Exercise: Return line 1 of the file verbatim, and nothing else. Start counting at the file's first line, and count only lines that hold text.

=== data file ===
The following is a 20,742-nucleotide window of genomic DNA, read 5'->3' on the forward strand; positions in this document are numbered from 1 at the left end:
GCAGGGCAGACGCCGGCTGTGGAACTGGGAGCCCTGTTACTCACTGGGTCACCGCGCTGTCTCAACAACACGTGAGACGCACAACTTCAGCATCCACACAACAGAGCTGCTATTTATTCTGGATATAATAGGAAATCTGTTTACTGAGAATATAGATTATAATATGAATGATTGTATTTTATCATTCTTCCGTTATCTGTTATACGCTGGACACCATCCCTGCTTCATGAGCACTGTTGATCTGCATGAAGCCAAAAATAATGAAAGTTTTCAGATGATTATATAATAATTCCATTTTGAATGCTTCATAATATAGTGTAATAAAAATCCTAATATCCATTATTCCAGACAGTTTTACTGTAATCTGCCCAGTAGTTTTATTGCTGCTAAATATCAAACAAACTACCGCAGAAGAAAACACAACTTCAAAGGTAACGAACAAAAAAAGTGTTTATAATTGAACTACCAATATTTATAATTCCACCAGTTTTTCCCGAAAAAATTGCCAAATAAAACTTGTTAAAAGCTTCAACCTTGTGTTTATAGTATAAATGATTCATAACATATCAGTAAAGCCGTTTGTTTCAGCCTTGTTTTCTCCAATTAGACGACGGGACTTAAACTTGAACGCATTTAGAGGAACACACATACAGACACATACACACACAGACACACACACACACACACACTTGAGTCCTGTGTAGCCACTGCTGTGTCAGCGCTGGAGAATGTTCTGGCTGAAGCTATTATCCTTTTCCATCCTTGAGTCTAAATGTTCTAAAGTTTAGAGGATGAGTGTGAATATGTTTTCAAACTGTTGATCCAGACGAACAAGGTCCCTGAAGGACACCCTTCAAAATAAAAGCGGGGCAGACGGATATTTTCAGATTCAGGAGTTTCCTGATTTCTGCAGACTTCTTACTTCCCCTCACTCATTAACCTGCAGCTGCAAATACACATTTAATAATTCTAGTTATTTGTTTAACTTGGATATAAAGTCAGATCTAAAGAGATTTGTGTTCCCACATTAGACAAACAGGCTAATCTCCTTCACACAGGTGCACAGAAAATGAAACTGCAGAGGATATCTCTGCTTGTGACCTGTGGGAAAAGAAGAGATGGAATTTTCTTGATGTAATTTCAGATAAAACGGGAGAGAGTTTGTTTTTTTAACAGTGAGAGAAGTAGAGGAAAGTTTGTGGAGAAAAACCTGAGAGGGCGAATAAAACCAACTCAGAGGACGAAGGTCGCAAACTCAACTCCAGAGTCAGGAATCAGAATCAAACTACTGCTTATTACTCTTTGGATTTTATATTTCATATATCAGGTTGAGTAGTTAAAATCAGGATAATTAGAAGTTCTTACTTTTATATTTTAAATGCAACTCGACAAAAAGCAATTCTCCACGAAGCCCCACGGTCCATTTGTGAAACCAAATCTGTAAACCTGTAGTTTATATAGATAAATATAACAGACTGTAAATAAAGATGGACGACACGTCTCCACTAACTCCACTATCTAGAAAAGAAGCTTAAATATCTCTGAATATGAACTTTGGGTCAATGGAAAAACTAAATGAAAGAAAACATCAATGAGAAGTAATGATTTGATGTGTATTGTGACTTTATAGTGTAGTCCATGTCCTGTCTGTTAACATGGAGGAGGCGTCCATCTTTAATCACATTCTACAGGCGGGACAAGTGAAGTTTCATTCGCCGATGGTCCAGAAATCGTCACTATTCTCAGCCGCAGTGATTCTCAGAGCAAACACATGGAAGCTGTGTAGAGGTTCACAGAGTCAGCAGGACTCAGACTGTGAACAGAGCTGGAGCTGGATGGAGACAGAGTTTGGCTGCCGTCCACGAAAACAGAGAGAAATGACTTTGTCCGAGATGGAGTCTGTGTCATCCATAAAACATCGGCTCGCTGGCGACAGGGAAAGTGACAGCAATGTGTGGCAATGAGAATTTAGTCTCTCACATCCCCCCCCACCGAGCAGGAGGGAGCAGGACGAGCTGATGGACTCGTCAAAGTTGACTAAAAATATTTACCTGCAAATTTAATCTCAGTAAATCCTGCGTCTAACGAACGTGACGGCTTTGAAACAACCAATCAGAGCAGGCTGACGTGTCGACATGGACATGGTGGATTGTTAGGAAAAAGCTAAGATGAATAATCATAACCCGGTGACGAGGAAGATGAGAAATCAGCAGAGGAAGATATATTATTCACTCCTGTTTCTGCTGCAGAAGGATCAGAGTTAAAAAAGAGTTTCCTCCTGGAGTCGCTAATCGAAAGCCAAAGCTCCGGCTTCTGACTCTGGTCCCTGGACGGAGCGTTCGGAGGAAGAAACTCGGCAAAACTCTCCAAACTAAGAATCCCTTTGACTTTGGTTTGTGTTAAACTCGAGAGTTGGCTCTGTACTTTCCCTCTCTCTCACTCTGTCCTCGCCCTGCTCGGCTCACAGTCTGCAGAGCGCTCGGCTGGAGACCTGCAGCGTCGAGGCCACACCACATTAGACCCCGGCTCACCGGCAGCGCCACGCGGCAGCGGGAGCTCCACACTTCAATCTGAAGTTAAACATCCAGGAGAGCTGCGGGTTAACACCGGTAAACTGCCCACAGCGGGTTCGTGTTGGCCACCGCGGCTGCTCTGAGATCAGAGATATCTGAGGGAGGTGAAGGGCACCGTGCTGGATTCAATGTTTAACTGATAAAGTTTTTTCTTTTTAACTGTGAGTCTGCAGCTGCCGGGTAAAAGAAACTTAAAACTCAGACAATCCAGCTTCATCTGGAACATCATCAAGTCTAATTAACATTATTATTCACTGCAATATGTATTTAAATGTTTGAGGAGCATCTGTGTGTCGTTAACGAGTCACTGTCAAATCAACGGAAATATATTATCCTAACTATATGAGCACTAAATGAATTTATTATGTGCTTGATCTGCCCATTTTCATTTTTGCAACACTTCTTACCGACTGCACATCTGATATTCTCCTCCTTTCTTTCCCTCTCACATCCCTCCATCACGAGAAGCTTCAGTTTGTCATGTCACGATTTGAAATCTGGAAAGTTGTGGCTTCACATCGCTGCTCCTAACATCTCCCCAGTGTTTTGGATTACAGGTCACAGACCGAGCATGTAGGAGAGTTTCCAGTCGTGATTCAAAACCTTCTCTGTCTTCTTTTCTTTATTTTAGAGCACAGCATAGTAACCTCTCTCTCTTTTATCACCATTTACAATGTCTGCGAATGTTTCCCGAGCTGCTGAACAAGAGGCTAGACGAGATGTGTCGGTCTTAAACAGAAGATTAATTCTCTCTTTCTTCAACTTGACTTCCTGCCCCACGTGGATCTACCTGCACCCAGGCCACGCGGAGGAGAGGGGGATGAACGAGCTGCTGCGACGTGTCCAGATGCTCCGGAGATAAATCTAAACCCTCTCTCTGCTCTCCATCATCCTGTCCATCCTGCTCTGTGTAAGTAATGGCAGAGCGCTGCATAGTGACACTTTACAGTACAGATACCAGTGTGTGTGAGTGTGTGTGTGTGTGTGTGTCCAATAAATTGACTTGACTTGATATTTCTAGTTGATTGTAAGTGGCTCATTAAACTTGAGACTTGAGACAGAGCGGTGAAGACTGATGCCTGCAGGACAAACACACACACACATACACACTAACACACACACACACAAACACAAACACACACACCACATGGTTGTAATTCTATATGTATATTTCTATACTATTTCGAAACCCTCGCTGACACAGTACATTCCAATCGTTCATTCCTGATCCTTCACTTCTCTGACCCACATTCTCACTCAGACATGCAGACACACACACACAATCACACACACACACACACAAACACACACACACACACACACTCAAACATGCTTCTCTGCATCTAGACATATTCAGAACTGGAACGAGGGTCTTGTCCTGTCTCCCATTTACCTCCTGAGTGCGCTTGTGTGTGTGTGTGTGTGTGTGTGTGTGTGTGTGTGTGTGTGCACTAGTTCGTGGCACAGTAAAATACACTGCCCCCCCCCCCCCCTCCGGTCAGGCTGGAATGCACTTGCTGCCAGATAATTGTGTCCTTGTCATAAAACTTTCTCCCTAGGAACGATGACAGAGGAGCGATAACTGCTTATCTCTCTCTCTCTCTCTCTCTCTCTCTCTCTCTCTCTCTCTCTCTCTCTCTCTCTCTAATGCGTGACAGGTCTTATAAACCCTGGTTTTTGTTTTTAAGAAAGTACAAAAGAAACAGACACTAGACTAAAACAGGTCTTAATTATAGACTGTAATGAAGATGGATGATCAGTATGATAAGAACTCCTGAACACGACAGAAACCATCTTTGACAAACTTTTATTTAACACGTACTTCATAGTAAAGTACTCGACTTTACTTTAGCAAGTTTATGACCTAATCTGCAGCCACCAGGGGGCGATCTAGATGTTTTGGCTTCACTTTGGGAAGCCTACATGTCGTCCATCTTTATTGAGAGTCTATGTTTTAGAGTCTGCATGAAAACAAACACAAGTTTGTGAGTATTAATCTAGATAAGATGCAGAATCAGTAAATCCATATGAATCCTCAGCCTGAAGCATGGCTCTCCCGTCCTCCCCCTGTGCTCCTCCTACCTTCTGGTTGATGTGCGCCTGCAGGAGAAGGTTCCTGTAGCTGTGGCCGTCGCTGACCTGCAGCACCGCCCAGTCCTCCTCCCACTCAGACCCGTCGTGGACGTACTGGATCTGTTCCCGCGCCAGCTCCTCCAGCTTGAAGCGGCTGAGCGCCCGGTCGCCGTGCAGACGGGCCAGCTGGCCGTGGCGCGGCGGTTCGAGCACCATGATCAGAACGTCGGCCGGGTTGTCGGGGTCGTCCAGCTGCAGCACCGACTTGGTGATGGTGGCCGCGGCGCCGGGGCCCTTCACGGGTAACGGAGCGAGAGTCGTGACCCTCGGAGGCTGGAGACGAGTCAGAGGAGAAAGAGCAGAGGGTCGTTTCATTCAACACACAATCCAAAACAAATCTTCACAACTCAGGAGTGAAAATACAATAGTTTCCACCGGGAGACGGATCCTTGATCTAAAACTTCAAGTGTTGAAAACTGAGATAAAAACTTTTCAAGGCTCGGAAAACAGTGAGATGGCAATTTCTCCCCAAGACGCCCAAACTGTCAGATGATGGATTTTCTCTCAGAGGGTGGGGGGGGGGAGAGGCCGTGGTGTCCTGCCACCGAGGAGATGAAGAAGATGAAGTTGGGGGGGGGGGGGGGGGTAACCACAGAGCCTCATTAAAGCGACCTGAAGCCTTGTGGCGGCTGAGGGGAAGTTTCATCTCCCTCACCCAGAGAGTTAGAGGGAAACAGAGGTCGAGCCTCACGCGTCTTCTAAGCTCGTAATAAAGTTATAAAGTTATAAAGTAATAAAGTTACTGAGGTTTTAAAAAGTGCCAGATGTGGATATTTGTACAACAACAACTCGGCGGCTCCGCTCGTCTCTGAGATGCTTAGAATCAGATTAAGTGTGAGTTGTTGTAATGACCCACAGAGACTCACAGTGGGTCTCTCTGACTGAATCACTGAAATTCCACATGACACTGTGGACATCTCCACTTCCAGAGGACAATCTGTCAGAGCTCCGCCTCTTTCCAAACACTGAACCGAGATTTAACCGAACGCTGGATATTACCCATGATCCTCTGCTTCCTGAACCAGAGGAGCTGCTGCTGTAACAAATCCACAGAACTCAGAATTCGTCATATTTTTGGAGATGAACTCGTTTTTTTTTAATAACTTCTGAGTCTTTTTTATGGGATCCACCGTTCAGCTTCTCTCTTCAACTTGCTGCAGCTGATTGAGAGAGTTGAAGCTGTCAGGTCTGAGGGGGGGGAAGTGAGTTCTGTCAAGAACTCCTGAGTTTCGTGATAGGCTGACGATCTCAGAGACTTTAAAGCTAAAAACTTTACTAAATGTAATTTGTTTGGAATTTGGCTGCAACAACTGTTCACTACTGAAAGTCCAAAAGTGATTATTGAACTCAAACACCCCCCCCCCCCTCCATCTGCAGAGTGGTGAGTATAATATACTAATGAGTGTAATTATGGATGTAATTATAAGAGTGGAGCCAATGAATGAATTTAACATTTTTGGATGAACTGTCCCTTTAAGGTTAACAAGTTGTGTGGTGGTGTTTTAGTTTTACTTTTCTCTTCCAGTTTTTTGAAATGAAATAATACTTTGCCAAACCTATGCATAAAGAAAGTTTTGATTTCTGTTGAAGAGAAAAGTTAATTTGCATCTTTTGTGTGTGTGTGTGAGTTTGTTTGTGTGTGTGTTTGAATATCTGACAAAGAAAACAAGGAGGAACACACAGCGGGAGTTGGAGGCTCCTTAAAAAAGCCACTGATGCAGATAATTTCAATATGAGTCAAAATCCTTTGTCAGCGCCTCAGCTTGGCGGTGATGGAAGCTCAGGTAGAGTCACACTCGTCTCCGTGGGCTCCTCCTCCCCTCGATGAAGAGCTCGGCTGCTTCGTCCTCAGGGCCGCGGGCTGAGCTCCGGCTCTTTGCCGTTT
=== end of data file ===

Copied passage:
The following is a 20,742-nucleotide window of genomic DNA, read 5'->3' on the forward strand; positions in this document are numbered from 1 at the left end: